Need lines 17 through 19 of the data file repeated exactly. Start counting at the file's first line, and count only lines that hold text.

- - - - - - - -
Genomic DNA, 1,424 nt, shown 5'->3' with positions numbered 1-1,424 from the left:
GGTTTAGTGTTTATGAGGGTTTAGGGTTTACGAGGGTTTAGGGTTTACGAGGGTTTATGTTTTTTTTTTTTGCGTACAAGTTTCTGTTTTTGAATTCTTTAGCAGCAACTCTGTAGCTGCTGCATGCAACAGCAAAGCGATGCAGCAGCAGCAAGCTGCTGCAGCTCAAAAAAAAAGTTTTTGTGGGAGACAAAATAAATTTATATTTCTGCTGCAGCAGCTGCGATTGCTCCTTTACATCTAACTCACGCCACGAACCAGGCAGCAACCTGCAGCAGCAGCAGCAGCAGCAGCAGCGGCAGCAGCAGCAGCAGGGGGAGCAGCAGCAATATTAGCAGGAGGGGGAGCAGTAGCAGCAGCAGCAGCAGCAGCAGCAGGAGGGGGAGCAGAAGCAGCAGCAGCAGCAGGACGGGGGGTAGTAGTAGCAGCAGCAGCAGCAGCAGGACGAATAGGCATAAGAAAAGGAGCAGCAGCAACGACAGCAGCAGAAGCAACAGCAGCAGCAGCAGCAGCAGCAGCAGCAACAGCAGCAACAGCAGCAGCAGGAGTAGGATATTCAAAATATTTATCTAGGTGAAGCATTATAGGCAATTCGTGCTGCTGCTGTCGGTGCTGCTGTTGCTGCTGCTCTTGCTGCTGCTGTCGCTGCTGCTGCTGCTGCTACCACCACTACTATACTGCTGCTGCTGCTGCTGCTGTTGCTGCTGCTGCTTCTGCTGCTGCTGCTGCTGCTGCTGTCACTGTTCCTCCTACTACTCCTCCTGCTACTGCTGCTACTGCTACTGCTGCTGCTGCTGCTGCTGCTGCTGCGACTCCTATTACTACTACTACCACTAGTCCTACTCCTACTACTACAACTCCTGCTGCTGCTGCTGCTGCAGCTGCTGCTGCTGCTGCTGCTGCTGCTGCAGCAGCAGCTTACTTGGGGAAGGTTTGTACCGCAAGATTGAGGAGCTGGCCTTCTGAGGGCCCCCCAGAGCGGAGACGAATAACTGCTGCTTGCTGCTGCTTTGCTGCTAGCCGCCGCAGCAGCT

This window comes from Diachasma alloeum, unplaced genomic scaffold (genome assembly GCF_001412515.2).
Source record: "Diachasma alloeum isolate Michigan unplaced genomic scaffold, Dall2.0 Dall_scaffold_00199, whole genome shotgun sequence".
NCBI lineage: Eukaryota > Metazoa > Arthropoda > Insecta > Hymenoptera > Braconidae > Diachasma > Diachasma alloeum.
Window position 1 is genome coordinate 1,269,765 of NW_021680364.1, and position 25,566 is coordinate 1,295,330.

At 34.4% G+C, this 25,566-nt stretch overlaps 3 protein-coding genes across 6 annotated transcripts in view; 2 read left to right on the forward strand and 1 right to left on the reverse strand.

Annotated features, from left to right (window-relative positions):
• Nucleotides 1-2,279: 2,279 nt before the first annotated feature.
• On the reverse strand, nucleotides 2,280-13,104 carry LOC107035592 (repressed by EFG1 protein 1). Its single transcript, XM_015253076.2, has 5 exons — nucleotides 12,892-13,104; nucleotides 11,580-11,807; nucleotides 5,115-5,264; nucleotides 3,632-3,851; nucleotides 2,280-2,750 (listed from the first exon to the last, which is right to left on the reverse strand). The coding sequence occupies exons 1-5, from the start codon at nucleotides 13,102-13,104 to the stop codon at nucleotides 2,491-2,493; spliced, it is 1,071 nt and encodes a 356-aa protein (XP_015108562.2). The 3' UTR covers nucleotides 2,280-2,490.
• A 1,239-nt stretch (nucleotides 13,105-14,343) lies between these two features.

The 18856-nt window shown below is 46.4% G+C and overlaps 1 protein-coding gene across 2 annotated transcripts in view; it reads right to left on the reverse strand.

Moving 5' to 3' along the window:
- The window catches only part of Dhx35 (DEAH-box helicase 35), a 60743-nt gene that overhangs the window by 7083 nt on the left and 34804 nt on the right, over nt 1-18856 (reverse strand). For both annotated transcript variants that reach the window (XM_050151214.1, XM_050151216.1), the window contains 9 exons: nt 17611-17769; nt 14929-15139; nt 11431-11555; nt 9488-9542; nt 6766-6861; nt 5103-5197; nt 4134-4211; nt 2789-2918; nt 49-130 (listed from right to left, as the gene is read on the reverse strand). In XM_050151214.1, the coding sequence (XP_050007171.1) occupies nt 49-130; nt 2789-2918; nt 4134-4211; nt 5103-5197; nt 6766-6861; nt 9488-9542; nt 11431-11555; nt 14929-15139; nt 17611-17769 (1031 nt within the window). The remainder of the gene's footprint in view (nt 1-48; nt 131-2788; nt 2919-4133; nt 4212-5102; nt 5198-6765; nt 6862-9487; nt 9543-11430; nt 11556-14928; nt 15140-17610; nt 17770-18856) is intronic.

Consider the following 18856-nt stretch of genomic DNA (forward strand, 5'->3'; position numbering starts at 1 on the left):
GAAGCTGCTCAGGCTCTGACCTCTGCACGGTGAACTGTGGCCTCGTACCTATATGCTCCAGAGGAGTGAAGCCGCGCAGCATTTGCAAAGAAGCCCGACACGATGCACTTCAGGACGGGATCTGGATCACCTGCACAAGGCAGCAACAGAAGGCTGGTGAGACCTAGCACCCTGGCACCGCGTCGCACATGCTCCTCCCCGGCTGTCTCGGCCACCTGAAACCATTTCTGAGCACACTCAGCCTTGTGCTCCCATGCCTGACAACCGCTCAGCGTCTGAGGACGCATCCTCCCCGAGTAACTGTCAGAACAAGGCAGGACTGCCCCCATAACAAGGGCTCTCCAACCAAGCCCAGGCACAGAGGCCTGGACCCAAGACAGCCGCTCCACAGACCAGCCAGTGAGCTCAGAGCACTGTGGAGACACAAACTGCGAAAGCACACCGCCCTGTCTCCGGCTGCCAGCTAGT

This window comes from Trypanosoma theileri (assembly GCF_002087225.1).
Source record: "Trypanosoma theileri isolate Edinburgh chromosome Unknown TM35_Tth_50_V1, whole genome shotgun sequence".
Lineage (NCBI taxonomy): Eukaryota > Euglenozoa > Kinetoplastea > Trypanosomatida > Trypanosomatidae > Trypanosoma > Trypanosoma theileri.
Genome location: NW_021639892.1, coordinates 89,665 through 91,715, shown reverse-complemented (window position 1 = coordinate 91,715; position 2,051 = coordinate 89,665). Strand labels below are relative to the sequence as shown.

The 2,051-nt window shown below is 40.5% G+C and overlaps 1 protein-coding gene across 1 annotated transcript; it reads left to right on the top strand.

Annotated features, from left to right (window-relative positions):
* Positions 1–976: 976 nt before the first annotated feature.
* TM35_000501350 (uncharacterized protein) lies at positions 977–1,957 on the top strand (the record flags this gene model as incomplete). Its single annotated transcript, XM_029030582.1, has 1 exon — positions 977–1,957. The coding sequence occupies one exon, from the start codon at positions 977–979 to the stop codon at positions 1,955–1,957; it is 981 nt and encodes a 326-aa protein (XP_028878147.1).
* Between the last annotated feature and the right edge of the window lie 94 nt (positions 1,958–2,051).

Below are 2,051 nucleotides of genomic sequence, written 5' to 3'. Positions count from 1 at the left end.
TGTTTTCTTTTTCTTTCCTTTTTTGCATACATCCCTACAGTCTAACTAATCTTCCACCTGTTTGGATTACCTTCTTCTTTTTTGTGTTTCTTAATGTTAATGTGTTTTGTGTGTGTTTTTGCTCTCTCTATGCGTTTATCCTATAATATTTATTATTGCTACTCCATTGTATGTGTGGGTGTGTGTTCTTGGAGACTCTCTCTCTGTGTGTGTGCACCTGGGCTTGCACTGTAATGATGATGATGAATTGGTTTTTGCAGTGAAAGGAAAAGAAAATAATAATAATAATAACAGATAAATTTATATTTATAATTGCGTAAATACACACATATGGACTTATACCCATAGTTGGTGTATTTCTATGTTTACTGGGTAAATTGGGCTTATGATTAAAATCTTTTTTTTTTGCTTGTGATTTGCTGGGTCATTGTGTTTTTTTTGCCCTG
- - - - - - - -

This window comes from Trypanosoma theileri (assembly GCF_002087225.1).
Source record: "Trypanosoma theileri isolate Edinburgh chromosome Unknown TM35_Tth_50_V1, whole genome shotgun sequence".
Lineage (NCBI taxonomy): Eukaryota > Euglenozoa > Kinetoplastea > Trypanosomatida > Trypanosomatidae > Trypanosoma > Trypanosoma theileri.